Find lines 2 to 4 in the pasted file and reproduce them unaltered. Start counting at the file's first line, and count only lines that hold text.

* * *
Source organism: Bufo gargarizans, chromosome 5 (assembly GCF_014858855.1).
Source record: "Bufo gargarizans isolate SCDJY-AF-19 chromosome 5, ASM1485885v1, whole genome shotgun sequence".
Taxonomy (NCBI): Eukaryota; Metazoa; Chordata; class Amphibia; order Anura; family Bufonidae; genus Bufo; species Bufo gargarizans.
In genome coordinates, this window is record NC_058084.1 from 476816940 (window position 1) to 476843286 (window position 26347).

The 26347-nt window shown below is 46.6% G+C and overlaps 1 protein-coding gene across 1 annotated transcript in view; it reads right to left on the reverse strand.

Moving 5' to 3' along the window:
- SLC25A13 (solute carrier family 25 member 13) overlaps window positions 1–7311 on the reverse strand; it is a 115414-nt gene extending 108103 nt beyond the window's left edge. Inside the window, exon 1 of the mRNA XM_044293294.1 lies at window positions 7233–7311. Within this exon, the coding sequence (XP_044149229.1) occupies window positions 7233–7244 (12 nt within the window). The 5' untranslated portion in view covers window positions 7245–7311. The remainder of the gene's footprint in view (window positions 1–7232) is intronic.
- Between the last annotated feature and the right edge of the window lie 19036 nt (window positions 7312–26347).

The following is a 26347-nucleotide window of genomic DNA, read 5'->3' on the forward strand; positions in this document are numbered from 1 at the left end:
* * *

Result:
Source record: "Bufo gargarizans isolate SCDJY-AF-19 chromosome 5, ASM1485885v1, whole genome shotgun sequence".
Taxonomy (NCBI): Eukaryota; Metazoa; Chordata; class Amphibia; order Anura; family Bufonidae; genus Bufo; species Bufo gargarizans.
In genome coordinates, this window is record NC_058084.1 from 476816940 (window position 1) to 476843286 (window position 26347).